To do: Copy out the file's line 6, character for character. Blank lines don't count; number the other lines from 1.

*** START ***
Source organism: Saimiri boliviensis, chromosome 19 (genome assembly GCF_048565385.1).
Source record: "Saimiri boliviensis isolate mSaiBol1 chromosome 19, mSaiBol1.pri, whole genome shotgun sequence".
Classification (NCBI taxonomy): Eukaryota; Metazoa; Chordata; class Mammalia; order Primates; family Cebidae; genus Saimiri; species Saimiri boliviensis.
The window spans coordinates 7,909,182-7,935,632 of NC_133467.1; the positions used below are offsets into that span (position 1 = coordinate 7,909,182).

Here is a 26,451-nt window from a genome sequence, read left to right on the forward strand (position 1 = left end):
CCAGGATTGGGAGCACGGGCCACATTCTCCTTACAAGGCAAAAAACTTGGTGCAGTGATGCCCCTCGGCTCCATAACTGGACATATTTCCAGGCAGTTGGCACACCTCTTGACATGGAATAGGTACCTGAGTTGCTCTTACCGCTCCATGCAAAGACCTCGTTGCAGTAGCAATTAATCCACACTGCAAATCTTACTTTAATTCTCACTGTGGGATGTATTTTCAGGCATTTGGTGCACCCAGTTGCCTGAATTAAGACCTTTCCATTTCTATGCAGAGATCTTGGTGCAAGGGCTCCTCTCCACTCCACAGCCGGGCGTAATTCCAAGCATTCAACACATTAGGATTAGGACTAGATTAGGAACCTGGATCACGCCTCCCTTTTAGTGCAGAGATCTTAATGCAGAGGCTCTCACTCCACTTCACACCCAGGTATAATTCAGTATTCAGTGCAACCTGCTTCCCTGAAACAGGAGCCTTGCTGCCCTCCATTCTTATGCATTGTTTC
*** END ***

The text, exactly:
CCAGGATTGGGAGCACGGGCCACATTCTCCTTACAAGGCAAAAAACTTGGTGCAGTGATGCCCCTCGGCTCCATAACTGGACATATTTCCAGGCAGTTGGCACACCTCTTGACATGGAATAGGTACCTGAGTTGCTCTTACCGCTCCATGCAAAGACCTCGTTGCAGTAGCAATTAATCCACACTGCAAATCTTACTTTAATTCTCACTGTGGGATGTATTTTCAGGCATTTGGTGCACCCAGTTGCCTGAATTAAGACCTTTCCATTTCTATGCAGAGATCTTGGTGCAAGGGCTCCTCTCCACTCCACAGCCGGGCGTAATTCCAAGCATTCAACACATTAGGATTAGGACTAGATTAGGAACCTGGATCACGCCTCCCTTTTAGTGCAGAGATCTTAATGCAGAGGCTCTCACTCCACTTCACACCCAGGTATAATTCAGTATTCAGTGCAACCTGCTTCCCTGAAACAGGAGCCTTGCTGCCCTCCATTCTTATGCATTGTTTC